debt increase$

iF this country’s debt were to be divided equally among the population, then each of us now owes approximately $102,000.

The Central Bank in its Annual Economic Survey 2022, which was publsihed last week, stated that this country’s General Government debt stood at $139.4 billion at the end of last September.

This was an increase from the $137.2 billion recorded at the end of September 2021.

According to the Central statistical office, at the end of June 30 last year this country’s population was estimated to be 1,365,805 people.

Despite the $2.2 billion increase in the general government debt between the two fiscal years however, the Central Bank stated that the debt as a share of the country’s gross domestic product fell from 86.1 per cent to 71.5 per cent of GDP over the same period.

“Adjusted General Government debt (which excludes sterilised debt) increased by 2.4 per cent to reach $129.7 billion (66.5 per cent of GDP) at the end of September 2022 compared to $126.7 billion (79.5 per cent of GDP) at the end of September 2021. This compares with an average annual increase of 12.6 per cent during the previous two fiscal years at the height of the Covid-19 pandemic,” the Central Bank stated.

The Annual Economic Survey 2022 stated that Central Government domestic debt outstanding rose by 2.7 per cent or $1.8 billion over the 12-month period to reach $66.2 billion at the end of September 2022.

“This increase in domestic debt resulted from borrowings outstripping repayments over the 12-month period. However, new Central Government borrowings of $4.6 billion on the domestic capital market in FY2021/22 were significantly less than the $13.3 billion contracted in FY2020/2118,” it stated.

The new borrowings last year comprised mainly of three bonds with multiple tranches issued at an average interest rate of 5.0 per cent and an average tenor of 12 years.

“The bonds were private placements arranged by First Citizens Bank and Republic Bank Ltd. In addition, other disbursements to the Central Government included $1 billion from a bond contracted in the previous fiscal year, $140 million from an ongoing Build-Own-Lease-Transfer (BOLT) facility for the construction of the Ministry of Health Administrative Building and additional Debt Management Bills of $500 million,” it stated.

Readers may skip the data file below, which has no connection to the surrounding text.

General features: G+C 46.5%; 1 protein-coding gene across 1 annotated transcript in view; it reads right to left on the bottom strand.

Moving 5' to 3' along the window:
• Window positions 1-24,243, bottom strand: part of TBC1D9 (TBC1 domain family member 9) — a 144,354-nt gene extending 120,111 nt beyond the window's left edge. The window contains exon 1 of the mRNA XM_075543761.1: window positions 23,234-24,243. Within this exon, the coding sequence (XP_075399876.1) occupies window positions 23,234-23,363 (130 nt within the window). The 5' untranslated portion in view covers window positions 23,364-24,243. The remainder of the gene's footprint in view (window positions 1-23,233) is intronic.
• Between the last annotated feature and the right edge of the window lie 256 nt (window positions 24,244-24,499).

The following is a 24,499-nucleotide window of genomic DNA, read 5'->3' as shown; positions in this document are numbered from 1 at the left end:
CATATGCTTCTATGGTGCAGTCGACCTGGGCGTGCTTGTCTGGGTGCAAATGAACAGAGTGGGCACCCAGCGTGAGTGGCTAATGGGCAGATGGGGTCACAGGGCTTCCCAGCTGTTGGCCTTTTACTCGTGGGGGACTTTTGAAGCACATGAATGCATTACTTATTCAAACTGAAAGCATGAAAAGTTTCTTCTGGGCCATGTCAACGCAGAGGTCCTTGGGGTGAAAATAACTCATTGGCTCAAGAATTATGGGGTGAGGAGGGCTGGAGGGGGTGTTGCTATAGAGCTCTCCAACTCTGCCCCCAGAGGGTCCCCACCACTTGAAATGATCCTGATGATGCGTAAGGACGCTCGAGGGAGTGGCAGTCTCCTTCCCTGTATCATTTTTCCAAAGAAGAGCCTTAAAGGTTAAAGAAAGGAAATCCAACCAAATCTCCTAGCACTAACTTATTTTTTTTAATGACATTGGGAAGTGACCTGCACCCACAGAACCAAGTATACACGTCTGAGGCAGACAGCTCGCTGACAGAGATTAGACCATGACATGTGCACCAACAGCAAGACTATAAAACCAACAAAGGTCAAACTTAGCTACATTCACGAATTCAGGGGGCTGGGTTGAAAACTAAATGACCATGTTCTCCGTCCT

“With the inclusion of new borrowings, Debt Management Bills outstanding increased to $6.6 billion at the end of September 2022, representing 94.8 per cent of the statutory limit. Overall, the proceeds were used for budget support ($5.8 billion) and debt refinancing ($3.2 billion),” the Central Bank stated.

According to the Annual Economic Survey debt service on Central Government domestic bonds and loans was recorded at $7.2 billion during the fiscal year, lower than payments recorded in the previous fiscal year ($7.8 billion).

“Principal repayments amounted to $4.6 billion, of which a total of $4.1 billion was repaid on bonds and loans contracted under the Development Loans Act, while repayments on CLICO and HCU zero-coupon bonds amounted to $469.3 million and $18.5 million, respectively,” it stated.

Central Government domestic interest payments (excluding interest paid on sterlised debt) amounted to $2.6 billion during the last fiscal year.

“Central Government external debt outstanding stood at US$4.7 billion (16.4 per cent of GDP) at the end of September 2022, reflecting a marginal increase of 2.9 per cent from the end of September 2021. During FY2021/22, one new loan from the Corporación Andina de Fomento (CAF) in the amount of US$175 million, was disbursed for the modernisation of transportation infrastructure,” it stated.

Loan disbursements from previously contracted facilities totalling US$114.8 million comprised inflows from the Inter-American Development Bank (US$54.4 million) for various projects, including support for vulnerable persons affected by the COVID-19 pandemic, the Multi-phase Wastewater Rehabilitation Programme, the Single Electronic Window for Trade and Business Facilitation and the Health Services Support Programme; the Export-Import Bank of China (US$30.9 million) for the Phoenix Park Industrial Project; and CAF (US$24.5 million) for the Covid-19 pandemic.

Central Government’s external debt service totalled US$313.7 million for the year, of which US$169.9 million was earmarked for principal repayments.

“For the year ending September 2022, non-self-serviced guaranteed debt, which comprise borrowings by state-owned enterprises and statutory bodies, amounted to $3.9 billion,” it stated.

Disbursements during the year mainly comprised $1.4 billion to the National Insurance Property Development Company Limited (NIPDEC), $1.1 billion to the Housing Development Corporation (HDC), $500 million to the Urban Development Corporation of Trinidad and Tobago (UDeCOTT) and $457.7 million to the Water and Sewerage Authority of Trinidad and Tobago (WASA).

“Approximately $1.5 billion of total borrowings was used to refinance maturing obligations. Total debt service by state enterprises and statutory boards amounted to $4.7 billion, of which $3.3 billion represented principal repayments,” it stated.


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